Tasty Treats For Horses

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Diary of a Pony
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We once had a colt named Smokey here at the farm, and he was pastured with his dam out in “the back” pasture near a treeline. There was a nice path out along the fence leading to the far side of Smokey’s pasture, and it was always a nice place for a walk. We often took walks down that path with the excuse of saying hi to Smokey.

A little ways from his fence was young wild apple tree that didn’t produce very well. The apples were always tiny and, if anyone tried them, usually pretty sour, but sometimes the tree produced some decent-size fruit. We would occasionally pick one or two of these apples, cut off a few pieces, and offer them to Smokey at the end of the walk.

Smokey seemed to love the little tart apples, and always came running to get his piece, which he would take immediately from our hands and then happily crunch away on. His mother, however, was a little more particular. Whenever we held out a piece for her, she would cautiously sniff it before taking a bite. Sometimes she ate them, but if she apparently deemed the apple too sour, she would bob her head up and down a few times and then spit it out.

This is a good example of how different horses can have varied reactions to treats. Many horses love treats; some can take them or leave them. Some horses will take a sugar cube, but can’t be bothered with fruits or vegetables and if you try to offer them one, they sniff it and turn their heads away. And of course, some horses will be happy to snack on a tiny tart apple!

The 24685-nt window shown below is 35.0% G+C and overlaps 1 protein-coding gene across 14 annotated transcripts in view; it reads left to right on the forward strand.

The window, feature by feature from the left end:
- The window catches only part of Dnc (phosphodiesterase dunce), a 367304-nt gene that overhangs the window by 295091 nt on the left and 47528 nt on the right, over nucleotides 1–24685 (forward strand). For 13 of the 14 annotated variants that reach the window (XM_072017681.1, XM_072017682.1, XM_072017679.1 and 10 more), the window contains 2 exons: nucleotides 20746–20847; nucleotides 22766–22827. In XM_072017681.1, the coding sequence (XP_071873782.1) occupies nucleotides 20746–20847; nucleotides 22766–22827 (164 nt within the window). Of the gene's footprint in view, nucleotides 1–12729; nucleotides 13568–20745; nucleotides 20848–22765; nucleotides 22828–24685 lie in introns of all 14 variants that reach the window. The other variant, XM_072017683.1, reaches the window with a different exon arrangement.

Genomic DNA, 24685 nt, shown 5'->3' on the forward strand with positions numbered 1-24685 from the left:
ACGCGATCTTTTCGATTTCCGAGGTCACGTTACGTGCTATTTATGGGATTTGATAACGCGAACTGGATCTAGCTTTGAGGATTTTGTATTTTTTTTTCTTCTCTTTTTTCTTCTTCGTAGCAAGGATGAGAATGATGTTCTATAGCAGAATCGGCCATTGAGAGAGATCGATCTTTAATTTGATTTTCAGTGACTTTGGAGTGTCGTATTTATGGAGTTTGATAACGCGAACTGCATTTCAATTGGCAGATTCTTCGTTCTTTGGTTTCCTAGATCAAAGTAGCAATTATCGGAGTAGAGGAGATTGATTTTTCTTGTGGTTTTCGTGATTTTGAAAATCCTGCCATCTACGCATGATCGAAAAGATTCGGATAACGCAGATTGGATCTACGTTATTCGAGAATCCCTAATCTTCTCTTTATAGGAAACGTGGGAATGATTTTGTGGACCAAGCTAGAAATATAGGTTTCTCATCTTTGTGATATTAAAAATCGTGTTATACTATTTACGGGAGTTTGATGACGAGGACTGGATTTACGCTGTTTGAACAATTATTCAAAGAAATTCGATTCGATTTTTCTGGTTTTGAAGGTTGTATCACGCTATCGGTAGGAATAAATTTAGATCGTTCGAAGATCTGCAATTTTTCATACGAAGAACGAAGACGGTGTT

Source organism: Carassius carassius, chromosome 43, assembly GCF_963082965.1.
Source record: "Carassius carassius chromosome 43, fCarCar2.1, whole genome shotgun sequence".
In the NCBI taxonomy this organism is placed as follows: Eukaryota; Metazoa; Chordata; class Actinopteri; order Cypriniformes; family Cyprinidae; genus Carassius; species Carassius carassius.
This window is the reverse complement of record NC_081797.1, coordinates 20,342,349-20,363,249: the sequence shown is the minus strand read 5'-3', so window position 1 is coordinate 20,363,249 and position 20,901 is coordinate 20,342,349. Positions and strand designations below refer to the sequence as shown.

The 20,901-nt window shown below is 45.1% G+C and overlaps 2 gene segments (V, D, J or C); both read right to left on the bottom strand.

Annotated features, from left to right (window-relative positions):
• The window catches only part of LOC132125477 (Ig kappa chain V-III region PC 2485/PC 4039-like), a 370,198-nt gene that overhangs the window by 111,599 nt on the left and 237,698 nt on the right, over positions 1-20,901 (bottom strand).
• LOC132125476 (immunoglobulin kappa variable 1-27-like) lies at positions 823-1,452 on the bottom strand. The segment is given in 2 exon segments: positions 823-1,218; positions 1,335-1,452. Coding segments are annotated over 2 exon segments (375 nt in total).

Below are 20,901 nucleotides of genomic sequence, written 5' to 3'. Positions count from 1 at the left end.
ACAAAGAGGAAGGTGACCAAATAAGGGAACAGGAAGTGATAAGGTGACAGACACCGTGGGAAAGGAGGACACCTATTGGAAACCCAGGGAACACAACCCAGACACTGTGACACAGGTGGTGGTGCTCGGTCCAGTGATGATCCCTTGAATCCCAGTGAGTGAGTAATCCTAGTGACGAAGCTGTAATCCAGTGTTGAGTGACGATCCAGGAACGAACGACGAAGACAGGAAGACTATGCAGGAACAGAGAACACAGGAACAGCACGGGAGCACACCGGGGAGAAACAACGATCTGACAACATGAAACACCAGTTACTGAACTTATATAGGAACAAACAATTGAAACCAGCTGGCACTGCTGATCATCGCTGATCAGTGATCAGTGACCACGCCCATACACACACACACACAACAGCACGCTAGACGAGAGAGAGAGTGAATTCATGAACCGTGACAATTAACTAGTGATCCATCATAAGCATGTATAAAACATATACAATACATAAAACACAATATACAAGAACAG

Sometimes horses are hesitant about a treat if it’s a new texture or smell that they aren’t used to. Even something as delightful as a sugar cube can be strange when a horse tries one for the first time. When introducing a new treat, expect to see some of that “I-don’t-know-what-this-is” head-bobbing, but give the horse a few moments to try it and he just might come back for another one. Whether it’s a fruit, vegetable, or even a store-bought horse treat—you may need to introduce them to your horse more than once in order to give him a chance discover the joy!

Treat Tips

Remember to keep treats what they are—treats, a nice surprise for once in a while. Always feed treats in moderation to avoid disrupting your horse’s diet. A few tried-and-true treat ideas for equines include:

  • carrot pieces (small)
  • banana slices
  • a handful of sweet feed
  • a sugar cube or a peppermint once in awhile
  • raisins
  • commercially produced horse treats
  • a slice of an apple (Keep pieces small so that they won’t be a choking hazard.)

A few things not to use as treats (these are unhealthy to horses) include:

  • nightshades (tomatoes, potatoes, etc.)
  • lawn clippings
  • chocolate
  • cabbage
  • onions

Does your horse enjoy treats? What does he like?

8 COMMENTS

  1. I was just looking at the list of NOT to feed, my horse has ulcers and I found a very good diet for soothing the stomach. It is grain free and one of the ingredients is dried cabbage, cabbage is very high in the amino acid L-glutimine and that is also added to Omeperozole. I actually purchased a dehydrator and make my own dried cabbage, he gets about a tbsp/per day. I see no ill effects.

  2. Donna Lee, is it because cabbage causes “gas” the reason why “not” to feed to horses. I know rabbits, specially the young will blot(sp??) and die. Dried at least will not cause gas to built up. That is good to know.

  3. My friend has a horse named Gracie and she really likes goldfish.
    But the weird thing is she doesn’t even look at her salt lick, but when other horses may be put in that stall they always seem to enjoy it.

  4. Watermelon!!!! We have even rode into an wild watermelon patch and Dreamer stomped on a Big one then started eating it. Watermelon is great for trail rides when there is little or no water on the ride.

  5. my old mule LOVED almonds. he’d eat the shell & all but I worried about sharp edges so bought him the shelled ones. walnuts were enjoyed, too…but almonds were his favorite over everything else, evem Mrs. Pastures horse cookies.

  6. I used to have a mare who loved granola bars. Cinnamon granola bars were her favorite. She always knew when I had a different flavor.
    Of my current horses, my gelding loves apples, carrots, pretty much everything sweet and my mare loves carrots but will spit out apples. Doesn’t matter what type of apple. She’s just not into them.

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